I expect disagreement on this one. The emphasis is on the long-run, but I wish I would have had the space to talk more about the short-run, i.e. that the Fed could be more aggressive in the short-run and allow inflation to rise temporarily without abandoning its commitment to long-run price stability. That's implied by the statement that "I don’t think the voice of the unemployed is adequately represented in monetary policy decisions," but it may not be clear. I also wish I would have had the space to talk about why a return to the gold standard -- which is behind some of the attacks on the Fed -- is a bad idea.
The main point is about how unbalanced political power has tilted policy away from the needs of the unemployed, and the need for that to change.
Some thoughts after attending the 4th Meeting of the Nobel Laureates in Economics:
Update: I should note that I originally ended the column on a slightly more positive note, but then cut this part to make the word limit (the conference is intended to bring young economists together with the Nobel laureates so that the young economists can benefit from their wisdom):
But I do have hope. The young economists I talked to are eager to move things forward, and refreshingly free of the theoretical and ideological divides that exist in the older generation of economists. I have little faith that the older generation will ever acknowledge the models they spent their lives building are fundamentally flawed. But the disappointment I felt listening to the older and supposedly wiser economists at the conference give conflicting advice based upon failed models was absent in these conversations with the next generation. Some day they too will dig in their heels and defend their lives’ work against challenges, but for now it's up to them to forge a new way forward.
This just posted:
I toy with the idea of a requirement to balance the budget over the business cycle, but can't overcome reservations and fully endorse it.
I have a new column:
[I would have chosen a different title, but mine isn't great either.]
We are, as they say, live:
Inequality and the Desire to Cut Government Programs: Has rising inequality coupled with misperceptions about who benefits from government programs undermined support for spending on social services?
This just posted:
I'm getting more and more worried about a double dip.
We are, as they say, live:
I explain that:
What we did, in essence, was trade tax cuts for the wealthy and spending on wars for increased working class misery – higher unemployment, insufficient social service support, and a slower recovery from the recession.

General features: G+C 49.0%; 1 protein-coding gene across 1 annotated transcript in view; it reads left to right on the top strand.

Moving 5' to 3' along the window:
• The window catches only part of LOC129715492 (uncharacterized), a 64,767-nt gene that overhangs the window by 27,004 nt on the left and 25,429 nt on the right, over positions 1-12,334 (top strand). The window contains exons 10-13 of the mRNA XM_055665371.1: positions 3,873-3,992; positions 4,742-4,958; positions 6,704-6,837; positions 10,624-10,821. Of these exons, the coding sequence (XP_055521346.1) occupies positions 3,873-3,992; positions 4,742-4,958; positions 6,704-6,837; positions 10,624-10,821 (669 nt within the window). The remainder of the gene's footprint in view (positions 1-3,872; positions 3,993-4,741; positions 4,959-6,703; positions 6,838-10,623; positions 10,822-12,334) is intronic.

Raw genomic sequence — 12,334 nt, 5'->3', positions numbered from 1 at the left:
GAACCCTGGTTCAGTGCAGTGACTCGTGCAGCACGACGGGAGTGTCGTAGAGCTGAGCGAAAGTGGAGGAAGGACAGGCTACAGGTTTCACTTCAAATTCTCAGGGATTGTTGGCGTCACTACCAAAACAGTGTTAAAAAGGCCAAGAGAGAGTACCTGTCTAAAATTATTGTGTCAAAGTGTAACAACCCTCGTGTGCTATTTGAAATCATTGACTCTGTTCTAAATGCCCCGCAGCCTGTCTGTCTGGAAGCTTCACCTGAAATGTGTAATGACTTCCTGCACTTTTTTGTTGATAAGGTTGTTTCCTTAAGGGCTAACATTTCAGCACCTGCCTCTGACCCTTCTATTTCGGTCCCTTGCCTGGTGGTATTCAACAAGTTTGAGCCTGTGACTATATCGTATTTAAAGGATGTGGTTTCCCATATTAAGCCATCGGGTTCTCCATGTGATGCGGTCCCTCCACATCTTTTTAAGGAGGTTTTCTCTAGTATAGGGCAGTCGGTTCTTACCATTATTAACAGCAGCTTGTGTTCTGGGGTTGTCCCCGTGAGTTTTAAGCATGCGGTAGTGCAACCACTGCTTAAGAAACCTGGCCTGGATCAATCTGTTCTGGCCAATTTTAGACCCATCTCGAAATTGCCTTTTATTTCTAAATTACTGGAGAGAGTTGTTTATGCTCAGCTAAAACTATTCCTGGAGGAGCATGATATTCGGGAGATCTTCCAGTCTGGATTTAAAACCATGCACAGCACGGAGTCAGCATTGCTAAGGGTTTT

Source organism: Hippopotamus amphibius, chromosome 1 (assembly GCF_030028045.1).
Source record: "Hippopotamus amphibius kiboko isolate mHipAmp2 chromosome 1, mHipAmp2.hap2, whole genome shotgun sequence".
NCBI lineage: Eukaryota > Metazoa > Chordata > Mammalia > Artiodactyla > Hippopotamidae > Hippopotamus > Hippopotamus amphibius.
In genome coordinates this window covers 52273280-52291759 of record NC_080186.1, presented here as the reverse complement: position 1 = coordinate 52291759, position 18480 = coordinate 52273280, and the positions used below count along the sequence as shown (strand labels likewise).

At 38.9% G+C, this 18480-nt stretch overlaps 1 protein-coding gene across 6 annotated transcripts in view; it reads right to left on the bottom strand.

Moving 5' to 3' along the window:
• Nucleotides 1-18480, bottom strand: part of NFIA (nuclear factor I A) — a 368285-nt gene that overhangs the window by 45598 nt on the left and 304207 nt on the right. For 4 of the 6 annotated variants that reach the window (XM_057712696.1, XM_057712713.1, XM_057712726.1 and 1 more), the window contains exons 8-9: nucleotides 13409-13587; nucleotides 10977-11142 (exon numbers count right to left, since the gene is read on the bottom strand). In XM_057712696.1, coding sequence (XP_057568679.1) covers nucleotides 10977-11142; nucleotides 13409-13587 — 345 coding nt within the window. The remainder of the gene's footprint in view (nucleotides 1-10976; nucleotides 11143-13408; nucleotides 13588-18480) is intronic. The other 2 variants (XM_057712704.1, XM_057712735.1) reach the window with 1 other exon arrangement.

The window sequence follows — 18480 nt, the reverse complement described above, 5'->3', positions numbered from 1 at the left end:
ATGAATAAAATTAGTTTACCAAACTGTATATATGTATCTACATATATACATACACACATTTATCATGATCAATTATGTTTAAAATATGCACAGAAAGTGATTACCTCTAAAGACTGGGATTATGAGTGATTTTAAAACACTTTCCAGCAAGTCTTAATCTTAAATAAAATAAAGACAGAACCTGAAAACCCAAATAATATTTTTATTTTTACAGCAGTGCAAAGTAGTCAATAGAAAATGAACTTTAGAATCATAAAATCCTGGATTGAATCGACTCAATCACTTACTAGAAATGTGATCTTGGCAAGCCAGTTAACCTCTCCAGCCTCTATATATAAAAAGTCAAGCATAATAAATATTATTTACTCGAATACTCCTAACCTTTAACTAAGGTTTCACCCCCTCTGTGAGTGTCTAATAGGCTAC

The website that tracks the stimulus spending, Recovery.Gov, is currently featuring the following story on its front page:
They could emphasize all sorts of things, the number of people helped by spending on social services, the way in which the spending saved jobs by offsetting contractions at the state and local level, the impact of the tax cuts, how extended unemployment compensation helped families, etc., etc., but instead they chose to emphasize economic growth. If you click on the About tab, one of the main goals of the legislation was to
In a recent column, I argue that this reliance on a "growth test" for fiscal expenditures (and tax cuts to a large extent) was necessary to get the legislation passed, but constrained our ability to pursue more direct job creation policies. (I think I oversold the actual reliance on the growth test a bit, but not in terms of how it was presented and sold to the public):
The Growth Test for Fiscal Policy Hurts the Unemployed: In the wake of the Great Recession, why has employment been so slow to recover? One answer is that an important but widely unrecognized change in fiscal policy has taken place.
Due largely to the influence of supply-side Republicans and many Democrats who embrace growth policies, policies that were originally intended to stimulate innovation in the private sector were applied to the government sector and infrastructure spending. This change in policy that puts growth at the forefront has shifted resources and attention away from traditional policies that could have reduced joblessness at a more rapid rate.
To understand the change in policy, it’s useful to divide fiscal approaches into two broad categories: supply-side policies designed to enhance the economy’s long-run growth prospects and demand-side policies designed to stabilize short-run business cycle fluctuations.